WJEC16: Climate change reportage ‘needs stepping up’ in Asia-Pacific newsrooms

At the World Journalism Education Congress earlier this month, (from left) Jose Maria Carlos, Misa Vicky Lepou, Dr Hermin Indah Wahyuni, and Professor Crispin C. Maslog were all members on a panel that discussed climate change and the media. Image: Del Abcede/PMC

Climate change reportage in the Asia-Pacific needs to be stepped up and taken more seriously by the region’s media organisations. This was an issue agreed on by journalists and media educators who came together at a global journalism congress in Auckland earlier this month. TJ Aumua reports.

People stories
CNN Philippines editor Jose Maria Carlos says more “people stories” need to be told in the media to bring better interest and awareness to climate change.

“That is identifying families or individuals who have done something to deal with the impact of climate change. Whether it’s flooding, planting new types of crops that are resilient to the impacts of climate change, or simply moving out from dangerous areas to new locations.

“Your viewers are people, and they’re interested in people. If you use that approach first, then you can put in the hard stuff like statistics,” Carlos told Asia Pacific Report.

Carlos quoted from the Philippines Climate Change Commission which reported climate change awareness was high but the depth of understanding was lacking.

Local dialects
He said scientific terms and language barriers are part of the problem.

“You can’t have complex terms in your story, news has to be understood by all types of people,” Carlos said.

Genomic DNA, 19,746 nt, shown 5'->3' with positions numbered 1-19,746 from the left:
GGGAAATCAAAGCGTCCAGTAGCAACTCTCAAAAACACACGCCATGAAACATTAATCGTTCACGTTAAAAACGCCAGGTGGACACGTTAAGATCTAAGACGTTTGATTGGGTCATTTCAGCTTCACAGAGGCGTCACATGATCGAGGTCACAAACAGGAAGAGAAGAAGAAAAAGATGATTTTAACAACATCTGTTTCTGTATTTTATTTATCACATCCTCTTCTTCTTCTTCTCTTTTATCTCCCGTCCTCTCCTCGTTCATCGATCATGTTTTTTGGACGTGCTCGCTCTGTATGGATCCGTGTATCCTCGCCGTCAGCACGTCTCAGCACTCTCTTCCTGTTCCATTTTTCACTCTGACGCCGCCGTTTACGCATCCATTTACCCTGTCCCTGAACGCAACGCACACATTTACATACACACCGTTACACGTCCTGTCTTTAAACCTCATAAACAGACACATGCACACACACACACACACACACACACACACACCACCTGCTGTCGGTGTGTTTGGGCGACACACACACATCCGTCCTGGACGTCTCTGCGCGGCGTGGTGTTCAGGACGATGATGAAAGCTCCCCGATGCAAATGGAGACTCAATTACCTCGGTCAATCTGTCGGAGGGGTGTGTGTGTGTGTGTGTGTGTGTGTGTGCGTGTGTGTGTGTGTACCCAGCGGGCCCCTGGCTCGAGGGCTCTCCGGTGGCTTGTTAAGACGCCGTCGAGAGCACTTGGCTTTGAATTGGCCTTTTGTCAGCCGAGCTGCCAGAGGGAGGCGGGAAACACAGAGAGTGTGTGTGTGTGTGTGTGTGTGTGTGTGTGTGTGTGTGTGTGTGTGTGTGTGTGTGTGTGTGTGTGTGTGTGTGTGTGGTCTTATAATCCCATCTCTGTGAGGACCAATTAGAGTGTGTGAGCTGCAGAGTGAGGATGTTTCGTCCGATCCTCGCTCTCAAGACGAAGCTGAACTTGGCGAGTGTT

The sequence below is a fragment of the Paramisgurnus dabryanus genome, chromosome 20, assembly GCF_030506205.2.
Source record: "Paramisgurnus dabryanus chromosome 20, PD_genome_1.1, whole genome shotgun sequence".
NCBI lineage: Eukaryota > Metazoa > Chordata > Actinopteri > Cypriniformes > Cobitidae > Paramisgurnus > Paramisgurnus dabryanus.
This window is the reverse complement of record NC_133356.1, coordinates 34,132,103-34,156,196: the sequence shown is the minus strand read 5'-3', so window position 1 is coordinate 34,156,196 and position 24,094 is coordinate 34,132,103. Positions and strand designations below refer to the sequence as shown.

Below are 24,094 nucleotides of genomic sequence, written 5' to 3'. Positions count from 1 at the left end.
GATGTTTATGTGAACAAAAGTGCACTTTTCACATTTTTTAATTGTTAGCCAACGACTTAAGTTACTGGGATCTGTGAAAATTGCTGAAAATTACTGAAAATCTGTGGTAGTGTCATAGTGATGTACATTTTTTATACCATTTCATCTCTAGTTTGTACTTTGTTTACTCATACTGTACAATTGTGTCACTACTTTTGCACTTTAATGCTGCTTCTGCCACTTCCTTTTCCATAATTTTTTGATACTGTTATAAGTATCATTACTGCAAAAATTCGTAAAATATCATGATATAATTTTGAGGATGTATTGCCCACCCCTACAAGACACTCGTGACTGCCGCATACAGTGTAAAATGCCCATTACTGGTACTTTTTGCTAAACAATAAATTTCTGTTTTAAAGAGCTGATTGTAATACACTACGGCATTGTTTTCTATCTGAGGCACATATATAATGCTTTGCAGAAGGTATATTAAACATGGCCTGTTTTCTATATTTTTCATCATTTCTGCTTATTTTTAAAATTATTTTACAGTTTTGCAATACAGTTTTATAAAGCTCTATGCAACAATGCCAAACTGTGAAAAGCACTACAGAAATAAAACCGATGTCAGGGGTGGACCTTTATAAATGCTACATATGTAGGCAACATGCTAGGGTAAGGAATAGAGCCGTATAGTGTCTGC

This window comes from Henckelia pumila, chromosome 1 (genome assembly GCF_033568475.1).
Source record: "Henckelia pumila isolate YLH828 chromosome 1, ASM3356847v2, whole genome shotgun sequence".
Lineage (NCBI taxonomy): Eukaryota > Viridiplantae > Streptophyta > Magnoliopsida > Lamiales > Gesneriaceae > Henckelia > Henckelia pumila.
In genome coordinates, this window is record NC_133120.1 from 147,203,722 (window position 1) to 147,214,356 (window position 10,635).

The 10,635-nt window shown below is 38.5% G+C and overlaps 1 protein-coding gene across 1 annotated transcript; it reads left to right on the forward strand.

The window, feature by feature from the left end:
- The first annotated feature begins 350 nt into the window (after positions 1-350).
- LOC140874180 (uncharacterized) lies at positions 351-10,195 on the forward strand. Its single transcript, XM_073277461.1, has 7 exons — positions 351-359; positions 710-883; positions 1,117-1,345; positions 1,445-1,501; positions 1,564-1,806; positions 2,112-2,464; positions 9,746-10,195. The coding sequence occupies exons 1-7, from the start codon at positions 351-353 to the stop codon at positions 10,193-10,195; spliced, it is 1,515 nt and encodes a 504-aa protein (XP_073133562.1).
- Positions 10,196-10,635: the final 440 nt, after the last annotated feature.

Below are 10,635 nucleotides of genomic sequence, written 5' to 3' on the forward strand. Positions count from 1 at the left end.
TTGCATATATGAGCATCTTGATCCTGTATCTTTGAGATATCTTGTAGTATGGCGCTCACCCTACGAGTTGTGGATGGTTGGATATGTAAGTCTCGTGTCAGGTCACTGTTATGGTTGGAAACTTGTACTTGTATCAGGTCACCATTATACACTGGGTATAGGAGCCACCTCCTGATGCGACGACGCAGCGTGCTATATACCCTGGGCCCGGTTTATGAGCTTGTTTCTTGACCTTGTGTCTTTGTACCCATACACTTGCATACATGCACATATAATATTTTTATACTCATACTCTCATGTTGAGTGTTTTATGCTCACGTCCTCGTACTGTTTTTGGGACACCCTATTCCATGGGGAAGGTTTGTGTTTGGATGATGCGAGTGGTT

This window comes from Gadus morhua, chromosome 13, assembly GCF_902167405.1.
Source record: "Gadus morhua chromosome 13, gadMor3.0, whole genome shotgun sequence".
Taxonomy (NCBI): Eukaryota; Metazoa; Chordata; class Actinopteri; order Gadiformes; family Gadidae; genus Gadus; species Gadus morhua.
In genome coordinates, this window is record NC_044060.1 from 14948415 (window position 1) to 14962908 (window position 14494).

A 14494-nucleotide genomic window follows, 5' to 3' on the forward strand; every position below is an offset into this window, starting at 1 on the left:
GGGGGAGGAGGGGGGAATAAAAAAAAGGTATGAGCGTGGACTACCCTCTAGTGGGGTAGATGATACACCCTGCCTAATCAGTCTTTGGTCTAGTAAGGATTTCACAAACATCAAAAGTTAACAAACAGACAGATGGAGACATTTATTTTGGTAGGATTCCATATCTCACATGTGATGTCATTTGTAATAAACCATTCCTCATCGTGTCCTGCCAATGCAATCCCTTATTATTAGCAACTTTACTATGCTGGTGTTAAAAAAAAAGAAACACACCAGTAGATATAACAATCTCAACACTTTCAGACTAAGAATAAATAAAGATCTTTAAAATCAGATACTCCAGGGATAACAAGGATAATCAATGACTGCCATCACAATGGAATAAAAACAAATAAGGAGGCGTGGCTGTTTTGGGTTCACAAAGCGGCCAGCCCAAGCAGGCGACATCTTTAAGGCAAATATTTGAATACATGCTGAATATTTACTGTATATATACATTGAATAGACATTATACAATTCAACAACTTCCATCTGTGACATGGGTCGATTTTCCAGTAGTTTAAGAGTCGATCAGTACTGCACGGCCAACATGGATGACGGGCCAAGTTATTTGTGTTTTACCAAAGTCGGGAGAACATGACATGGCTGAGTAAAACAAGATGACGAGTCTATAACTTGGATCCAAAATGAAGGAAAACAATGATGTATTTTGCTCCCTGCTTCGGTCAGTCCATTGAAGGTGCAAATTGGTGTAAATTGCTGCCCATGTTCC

“If you are targeting fishermen or families in the coastal areas in the Philippines you won’t use English, you have to use their dialect so they will understand what climate change is all about and how they can deal with it.”

Youth voice
The head of media and communications at the National University of Samoa (NUS), Misa Vicky Lepou, talked to Asia Pacific Report about the importance of having the youth voice at the forefront of the issue.

“They are the future leaders of the [media] industry and the country,” Lepou says.

“Having that new voice in the media, they would of course progress this and take this to the next generation.”

Communication lecturer Dr Hermin Indah Wahyuni of Gadja Mada University in Indonesia encouraged young journalists to inspire their communities.

“They can do this by observing and offering them refreshing insights on climate change,” she says.

“Always offer new perspectives, irritate the society in a positive way and always rejuvenate the issue.

“Only media can keep society on their toes.”

Listen to TJ Aumua’s full audio podcast on the Pacific Media Centre’s SoundCloud channel.

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SOURCEPacific Media Centre
TJ Aumua is Pacific Media Watch freedom project contributing editor for the Pacific Media Centre (2016). She is a recent graduate of Auckland University of Technology with a Bachelor of Communication Studies (Honours) degree and with a BCS majoring in journalism and a minor in screen writing. TJ is also a contributor for the PMC Online and Asia Pacific Report and has been a recent summer research intern with Pacific Journalism Review.